Buyer’s Note Used to Purchase Replacement Property
In a 1031 exchange, the buyer’s note can be used to purchase the replacement property. This is because the note is considered to be part of the exchange and not part of the sale.
The key here is that the buyer’s note must be in place before the sale of the relinquished property. If the buyer’s note is not in place before the sale, then it will be considered post-closing financing and will not be eligible for a 1031 exchange.
Additionally, the buyer’s note must be secured by either a deed of trust or a mortgage on the property. The reason for this is that the IRS considers unsecured notes to be personal property, which is not eligible for a 1031 exchange.
The benefits of using the buyer’s note to purchase the replacement property include:
- The seller can receive payments on the note over time, which can help them with their cash flow situation.
- The seller retains an interest in the property in the event of a default by the buyer.
- The replacement property is purchased with immediate use of the proceeds from the sale of the relinquished property, which can speed up the process.
Note Buyout by Taxpayer Prior to Replacement Property Purchase
In some cases, it may be advantageous for the taxpayer to buy out the note from the seller prior to purchasing the replacement property. This can be done for a variety of reasons, such as if the replacement property is not yet available or if the taxpayer wants to use the proceeds from the sale of the relinquished property to purchase other assets.
When the taxpayer buys out the note, they are essentially paying the seller in cash for the outstanding balance on the note. This can be done through a third-party lender or directly from the taxpayer’s own funds.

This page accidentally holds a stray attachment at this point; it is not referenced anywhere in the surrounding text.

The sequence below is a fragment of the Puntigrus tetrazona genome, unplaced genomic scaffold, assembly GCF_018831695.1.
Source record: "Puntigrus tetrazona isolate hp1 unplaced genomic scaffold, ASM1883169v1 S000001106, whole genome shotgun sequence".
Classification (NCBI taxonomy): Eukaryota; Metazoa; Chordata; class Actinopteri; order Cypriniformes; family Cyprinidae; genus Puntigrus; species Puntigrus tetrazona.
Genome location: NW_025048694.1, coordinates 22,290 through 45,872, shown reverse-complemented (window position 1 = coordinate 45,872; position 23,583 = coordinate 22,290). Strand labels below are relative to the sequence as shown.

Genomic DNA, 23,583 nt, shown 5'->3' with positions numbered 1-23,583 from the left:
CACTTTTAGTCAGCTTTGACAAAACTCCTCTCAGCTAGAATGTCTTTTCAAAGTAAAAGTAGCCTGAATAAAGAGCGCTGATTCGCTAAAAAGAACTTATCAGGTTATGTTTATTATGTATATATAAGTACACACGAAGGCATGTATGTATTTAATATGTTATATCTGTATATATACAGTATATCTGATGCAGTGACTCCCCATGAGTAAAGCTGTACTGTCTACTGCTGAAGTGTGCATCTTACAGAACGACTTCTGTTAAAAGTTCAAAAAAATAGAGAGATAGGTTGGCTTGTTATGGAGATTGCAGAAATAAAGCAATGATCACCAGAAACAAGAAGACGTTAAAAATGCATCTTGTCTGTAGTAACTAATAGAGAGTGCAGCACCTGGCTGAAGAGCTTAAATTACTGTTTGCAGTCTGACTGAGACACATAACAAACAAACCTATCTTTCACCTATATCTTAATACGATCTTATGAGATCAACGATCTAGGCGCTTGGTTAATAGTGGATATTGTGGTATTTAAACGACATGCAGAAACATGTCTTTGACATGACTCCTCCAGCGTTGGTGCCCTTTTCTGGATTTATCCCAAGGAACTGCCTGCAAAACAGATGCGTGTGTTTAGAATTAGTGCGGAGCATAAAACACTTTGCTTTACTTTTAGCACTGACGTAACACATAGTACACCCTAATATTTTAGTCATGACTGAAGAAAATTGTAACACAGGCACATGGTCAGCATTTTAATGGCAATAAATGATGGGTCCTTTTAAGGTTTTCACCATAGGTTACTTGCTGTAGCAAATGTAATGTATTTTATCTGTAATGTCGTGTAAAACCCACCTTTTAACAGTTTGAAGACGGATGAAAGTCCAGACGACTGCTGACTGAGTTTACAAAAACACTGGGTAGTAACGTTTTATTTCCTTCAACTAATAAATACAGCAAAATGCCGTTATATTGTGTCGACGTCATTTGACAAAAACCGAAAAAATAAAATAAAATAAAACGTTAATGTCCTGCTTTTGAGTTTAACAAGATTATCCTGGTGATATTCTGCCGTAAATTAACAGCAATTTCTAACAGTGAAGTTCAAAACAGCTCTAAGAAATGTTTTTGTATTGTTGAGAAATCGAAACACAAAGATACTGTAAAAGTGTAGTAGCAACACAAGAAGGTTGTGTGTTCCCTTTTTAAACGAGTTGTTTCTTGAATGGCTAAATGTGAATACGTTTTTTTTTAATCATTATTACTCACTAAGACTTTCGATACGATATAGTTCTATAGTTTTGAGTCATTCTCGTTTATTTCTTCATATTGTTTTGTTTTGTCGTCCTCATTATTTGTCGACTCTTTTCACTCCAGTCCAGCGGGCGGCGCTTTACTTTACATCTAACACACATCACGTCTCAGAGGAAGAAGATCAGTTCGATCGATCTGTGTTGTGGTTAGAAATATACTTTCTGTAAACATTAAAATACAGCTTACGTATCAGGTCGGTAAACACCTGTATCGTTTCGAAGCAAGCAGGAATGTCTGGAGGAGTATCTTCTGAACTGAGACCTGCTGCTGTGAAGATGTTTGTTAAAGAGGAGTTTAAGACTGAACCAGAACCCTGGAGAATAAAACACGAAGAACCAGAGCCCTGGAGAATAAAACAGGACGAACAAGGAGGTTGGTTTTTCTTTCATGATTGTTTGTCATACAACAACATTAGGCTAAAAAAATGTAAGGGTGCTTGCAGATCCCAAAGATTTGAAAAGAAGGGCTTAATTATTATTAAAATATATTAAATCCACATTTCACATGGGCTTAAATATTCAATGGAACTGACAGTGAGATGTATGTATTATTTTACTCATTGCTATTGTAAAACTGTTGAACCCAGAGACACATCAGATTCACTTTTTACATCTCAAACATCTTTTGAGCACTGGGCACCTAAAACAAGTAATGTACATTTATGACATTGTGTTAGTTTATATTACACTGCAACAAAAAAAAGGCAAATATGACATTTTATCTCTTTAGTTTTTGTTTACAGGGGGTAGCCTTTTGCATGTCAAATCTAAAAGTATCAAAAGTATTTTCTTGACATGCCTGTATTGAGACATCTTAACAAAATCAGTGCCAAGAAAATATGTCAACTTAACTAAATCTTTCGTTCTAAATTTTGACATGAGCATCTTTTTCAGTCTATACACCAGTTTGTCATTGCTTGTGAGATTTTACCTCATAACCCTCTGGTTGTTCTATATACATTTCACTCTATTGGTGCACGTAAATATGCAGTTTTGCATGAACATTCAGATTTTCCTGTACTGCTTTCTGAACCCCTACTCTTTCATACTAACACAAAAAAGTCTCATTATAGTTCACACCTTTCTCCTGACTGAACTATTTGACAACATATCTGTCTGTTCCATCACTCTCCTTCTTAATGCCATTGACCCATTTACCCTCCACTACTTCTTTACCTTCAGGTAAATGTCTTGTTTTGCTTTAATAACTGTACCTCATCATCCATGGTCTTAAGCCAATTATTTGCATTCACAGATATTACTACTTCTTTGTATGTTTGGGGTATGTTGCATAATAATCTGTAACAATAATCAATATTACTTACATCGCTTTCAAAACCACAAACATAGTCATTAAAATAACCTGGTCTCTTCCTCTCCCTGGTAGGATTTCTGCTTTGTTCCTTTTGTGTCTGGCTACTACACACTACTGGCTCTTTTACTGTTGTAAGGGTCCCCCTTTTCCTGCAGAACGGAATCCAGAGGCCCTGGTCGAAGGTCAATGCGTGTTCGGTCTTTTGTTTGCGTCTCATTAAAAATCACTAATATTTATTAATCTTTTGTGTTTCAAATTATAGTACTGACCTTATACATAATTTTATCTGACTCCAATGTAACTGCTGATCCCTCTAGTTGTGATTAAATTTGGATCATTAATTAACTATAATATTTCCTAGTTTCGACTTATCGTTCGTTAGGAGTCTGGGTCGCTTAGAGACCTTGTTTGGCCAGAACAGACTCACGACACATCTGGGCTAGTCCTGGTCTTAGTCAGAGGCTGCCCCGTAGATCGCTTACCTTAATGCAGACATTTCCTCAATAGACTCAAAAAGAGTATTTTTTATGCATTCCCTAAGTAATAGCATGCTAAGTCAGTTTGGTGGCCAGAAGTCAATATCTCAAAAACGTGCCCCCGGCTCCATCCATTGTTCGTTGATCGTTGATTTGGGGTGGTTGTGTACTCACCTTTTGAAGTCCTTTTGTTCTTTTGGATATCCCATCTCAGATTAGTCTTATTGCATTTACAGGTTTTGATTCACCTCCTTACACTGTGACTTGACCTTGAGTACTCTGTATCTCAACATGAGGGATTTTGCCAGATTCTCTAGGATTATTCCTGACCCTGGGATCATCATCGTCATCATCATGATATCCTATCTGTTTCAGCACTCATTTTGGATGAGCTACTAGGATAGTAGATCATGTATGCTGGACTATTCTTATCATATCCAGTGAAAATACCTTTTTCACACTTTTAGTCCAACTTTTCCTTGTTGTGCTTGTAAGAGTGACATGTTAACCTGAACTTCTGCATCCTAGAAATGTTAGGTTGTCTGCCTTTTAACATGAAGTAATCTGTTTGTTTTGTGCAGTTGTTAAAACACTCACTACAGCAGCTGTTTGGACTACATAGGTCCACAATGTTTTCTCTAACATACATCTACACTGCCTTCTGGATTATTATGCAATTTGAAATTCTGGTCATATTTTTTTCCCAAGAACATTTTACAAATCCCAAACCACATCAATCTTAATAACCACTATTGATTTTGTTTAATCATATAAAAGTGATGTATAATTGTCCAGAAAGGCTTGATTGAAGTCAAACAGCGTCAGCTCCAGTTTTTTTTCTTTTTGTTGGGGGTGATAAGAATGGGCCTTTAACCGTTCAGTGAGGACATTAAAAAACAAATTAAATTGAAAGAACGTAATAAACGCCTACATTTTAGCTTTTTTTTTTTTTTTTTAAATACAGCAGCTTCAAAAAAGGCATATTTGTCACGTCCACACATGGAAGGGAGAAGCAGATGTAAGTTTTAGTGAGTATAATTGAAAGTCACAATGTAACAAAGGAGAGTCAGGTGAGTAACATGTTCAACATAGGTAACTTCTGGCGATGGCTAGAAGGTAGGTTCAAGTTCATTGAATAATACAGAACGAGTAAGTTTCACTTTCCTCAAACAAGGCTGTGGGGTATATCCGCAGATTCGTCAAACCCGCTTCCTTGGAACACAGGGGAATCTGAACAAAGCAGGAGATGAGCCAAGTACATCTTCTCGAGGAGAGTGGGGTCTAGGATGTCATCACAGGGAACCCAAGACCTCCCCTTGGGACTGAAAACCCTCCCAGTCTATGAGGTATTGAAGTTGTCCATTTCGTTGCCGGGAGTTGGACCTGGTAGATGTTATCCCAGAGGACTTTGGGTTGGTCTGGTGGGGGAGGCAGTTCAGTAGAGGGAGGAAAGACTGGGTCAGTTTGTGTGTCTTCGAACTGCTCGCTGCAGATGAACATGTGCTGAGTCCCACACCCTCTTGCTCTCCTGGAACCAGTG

If the taxpayer decides to buy out the note, they must do so within 180 days of selling the relinquished property. The reason for this is that the IRS considers anything beyond 180 days to be post-closing financing, which is not eligible for a 1031 exchange.
The benefits of buying out the note include:
– The taxpayer can use the proceeds from the sale of the relinquished property to purchase other assets.
– The taxpayer can avoid having to wait for the replacement property to become available.
– The taxpayer can control when the funds from the sale of the relinquished property are used.
Seller Financing and 1031 Exchange: Learn the Facts
When it comes to seller financing and 1031 exchange, there are a few important things to keep in mind. First, the buyer’s note must be in place before the sale of the relinquished property. Additionally, the note must be secured by either a deed of trust or mortgage on the property. And finally, if the taxpayer decides to buy out the note, they must do so within 180 days of selling the relinquished property. By following these guidelines, you can ensure that your 1031 exchange goes smoothly and that you maximize the benefits of using seller financing.
Reach out to our team of 1031 experts today to learn more about how to structure your exchange. We’ll help you find the right property and walk you through the process step by step. Give us a call to get started.